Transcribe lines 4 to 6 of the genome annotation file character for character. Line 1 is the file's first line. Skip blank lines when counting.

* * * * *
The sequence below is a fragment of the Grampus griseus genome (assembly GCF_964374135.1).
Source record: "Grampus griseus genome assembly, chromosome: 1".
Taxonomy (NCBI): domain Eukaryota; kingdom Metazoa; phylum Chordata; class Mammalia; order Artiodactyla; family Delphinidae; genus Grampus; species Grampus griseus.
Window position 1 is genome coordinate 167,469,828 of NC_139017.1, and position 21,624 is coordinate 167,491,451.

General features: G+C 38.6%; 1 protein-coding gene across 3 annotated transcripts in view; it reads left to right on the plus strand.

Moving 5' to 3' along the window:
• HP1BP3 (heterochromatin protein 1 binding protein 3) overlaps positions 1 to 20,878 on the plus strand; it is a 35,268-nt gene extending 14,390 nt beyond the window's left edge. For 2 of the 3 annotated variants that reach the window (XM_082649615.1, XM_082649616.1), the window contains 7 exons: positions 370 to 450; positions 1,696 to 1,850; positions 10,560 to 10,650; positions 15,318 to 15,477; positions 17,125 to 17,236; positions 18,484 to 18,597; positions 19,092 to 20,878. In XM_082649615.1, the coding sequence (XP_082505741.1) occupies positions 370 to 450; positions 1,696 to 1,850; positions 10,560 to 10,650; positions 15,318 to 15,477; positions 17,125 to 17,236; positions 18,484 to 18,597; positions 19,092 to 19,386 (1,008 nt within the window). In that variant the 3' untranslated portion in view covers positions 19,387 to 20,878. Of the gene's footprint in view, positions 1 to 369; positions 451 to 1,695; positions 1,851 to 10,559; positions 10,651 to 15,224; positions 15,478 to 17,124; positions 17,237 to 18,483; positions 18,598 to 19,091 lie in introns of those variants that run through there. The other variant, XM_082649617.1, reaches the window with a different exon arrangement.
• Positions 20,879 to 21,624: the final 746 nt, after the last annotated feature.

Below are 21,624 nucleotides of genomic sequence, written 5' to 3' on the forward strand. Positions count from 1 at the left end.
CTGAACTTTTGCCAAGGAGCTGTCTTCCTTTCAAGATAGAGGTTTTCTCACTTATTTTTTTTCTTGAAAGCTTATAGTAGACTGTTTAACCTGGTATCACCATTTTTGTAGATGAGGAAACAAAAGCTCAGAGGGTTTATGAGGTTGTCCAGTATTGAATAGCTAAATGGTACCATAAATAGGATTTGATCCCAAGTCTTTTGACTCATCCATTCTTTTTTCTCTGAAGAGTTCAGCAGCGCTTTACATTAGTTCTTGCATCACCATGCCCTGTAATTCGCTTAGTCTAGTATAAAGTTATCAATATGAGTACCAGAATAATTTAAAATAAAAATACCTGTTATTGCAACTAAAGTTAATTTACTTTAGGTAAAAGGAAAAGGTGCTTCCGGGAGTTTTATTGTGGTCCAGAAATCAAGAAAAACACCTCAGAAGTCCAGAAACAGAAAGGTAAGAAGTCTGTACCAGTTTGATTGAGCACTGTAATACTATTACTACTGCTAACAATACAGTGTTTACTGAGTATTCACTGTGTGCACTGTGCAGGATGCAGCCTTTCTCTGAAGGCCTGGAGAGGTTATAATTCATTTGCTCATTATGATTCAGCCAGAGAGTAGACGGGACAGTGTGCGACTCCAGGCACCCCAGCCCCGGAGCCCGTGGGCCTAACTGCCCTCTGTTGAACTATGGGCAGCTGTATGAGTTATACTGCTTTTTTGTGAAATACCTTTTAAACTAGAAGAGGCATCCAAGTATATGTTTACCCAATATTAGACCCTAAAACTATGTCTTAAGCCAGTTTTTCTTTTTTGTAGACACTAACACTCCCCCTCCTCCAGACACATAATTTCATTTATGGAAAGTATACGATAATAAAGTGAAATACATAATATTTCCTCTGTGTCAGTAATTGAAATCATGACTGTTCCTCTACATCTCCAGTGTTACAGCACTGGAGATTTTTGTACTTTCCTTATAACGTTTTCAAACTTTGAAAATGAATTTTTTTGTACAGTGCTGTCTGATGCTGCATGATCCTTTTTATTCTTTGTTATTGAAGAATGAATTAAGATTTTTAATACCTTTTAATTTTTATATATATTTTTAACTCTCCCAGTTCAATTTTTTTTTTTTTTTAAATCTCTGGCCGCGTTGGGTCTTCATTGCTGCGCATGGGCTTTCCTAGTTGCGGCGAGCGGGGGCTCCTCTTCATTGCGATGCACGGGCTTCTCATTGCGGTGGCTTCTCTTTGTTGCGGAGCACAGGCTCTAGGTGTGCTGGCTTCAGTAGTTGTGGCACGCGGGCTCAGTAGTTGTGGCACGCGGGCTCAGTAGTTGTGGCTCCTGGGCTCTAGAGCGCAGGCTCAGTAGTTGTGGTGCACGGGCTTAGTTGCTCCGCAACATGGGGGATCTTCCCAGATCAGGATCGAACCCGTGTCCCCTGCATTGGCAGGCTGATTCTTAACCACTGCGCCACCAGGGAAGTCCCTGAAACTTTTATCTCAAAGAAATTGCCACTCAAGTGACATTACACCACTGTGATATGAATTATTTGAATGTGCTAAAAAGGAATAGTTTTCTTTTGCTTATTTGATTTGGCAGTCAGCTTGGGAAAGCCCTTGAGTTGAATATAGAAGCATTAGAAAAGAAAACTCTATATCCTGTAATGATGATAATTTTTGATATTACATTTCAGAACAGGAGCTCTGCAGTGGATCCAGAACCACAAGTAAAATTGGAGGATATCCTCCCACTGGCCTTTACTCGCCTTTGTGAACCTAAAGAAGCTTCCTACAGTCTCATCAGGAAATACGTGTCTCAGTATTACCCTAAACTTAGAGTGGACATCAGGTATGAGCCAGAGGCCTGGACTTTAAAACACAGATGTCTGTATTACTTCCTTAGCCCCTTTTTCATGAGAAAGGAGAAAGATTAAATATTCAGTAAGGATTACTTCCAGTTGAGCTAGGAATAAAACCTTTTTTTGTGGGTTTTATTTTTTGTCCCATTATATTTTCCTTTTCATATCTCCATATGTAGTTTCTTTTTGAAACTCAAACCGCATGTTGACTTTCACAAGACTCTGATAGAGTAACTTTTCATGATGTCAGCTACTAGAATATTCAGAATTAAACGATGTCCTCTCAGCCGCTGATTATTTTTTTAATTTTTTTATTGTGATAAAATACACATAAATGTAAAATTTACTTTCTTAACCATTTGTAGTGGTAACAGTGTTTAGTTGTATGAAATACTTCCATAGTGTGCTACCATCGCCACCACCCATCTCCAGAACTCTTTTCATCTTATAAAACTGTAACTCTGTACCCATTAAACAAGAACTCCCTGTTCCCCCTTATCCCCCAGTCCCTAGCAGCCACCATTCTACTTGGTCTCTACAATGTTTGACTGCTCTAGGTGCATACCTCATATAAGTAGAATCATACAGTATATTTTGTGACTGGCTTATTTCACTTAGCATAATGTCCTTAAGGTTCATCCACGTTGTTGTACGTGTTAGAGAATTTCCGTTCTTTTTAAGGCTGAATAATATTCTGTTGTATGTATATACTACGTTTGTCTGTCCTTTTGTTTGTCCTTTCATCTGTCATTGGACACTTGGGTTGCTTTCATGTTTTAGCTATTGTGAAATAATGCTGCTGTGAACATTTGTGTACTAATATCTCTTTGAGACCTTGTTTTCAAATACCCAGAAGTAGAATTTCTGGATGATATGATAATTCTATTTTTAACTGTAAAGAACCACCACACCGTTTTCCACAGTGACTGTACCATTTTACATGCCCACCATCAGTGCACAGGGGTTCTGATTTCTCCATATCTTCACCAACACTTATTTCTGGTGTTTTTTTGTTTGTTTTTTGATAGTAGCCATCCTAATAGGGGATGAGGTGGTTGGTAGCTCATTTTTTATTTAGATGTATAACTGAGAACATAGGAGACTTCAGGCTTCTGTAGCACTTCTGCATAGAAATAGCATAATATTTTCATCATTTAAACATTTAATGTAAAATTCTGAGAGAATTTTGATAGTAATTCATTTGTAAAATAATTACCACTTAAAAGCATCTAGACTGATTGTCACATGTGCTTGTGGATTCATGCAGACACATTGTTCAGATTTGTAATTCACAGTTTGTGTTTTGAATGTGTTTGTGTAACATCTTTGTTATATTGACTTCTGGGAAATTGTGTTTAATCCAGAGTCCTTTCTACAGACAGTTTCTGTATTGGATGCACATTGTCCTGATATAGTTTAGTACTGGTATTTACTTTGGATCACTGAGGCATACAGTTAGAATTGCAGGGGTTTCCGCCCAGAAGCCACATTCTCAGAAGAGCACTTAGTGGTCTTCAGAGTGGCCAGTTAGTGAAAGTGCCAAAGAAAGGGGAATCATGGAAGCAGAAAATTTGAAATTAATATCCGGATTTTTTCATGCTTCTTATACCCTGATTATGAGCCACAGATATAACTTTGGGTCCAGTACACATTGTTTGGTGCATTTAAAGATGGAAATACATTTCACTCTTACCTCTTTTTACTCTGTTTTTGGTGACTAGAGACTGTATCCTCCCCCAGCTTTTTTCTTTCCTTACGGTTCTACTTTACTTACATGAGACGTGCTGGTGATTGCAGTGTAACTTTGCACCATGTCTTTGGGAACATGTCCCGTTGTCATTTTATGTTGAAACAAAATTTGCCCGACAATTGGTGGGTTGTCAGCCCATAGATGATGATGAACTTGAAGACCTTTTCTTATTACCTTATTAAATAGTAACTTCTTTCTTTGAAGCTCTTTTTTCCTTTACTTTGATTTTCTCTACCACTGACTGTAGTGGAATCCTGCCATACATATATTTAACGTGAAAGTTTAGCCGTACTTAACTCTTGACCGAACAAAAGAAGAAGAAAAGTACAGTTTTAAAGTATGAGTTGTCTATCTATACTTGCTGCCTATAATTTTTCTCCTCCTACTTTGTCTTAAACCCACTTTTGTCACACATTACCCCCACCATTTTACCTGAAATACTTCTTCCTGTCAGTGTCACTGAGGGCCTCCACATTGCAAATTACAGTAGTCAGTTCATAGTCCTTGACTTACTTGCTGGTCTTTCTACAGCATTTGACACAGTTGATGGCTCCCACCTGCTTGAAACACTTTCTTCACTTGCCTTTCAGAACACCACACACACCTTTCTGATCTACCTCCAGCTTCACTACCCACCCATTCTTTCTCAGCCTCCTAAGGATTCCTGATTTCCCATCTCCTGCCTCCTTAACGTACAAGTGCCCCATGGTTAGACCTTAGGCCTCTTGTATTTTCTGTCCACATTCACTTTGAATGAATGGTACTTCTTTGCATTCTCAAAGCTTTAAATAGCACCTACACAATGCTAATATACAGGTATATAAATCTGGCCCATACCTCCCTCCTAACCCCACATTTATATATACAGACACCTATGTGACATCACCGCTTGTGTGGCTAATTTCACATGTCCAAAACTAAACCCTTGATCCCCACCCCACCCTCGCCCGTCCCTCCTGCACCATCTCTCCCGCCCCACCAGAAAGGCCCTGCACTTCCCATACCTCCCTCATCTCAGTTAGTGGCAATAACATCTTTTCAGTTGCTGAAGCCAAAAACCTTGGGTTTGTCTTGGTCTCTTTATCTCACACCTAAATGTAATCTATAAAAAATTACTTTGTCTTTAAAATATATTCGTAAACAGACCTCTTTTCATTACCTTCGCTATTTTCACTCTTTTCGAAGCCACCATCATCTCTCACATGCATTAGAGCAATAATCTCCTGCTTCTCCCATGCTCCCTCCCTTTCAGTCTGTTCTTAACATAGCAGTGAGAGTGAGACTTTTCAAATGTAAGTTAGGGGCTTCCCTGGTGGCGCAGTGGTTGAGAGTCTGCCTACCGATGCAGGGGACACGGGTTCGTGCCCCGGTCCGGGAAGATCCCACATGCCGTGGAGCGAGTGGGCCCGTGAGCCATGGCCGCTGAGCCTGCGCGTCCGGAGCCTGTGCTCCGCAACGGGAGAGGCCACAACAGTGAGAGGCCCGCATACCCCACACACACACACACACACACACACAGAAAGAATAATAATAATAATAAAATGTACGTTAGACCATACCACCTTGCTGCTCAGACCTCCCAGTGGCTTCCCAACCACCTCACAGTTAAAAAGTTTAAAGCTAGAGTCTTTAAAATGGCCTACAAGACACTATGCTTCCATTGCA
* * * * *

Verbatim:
Window position 1 is genome coordinate 167,469,828 of NC_139017.1, and position 21,624 is coordinate 167,491,451.

General features: G+C 38.6%; 1 protein-coding gene across 3 annotated transcripts in view; it reads left to right on the plus strand.

Moving 5' to 3' along the window: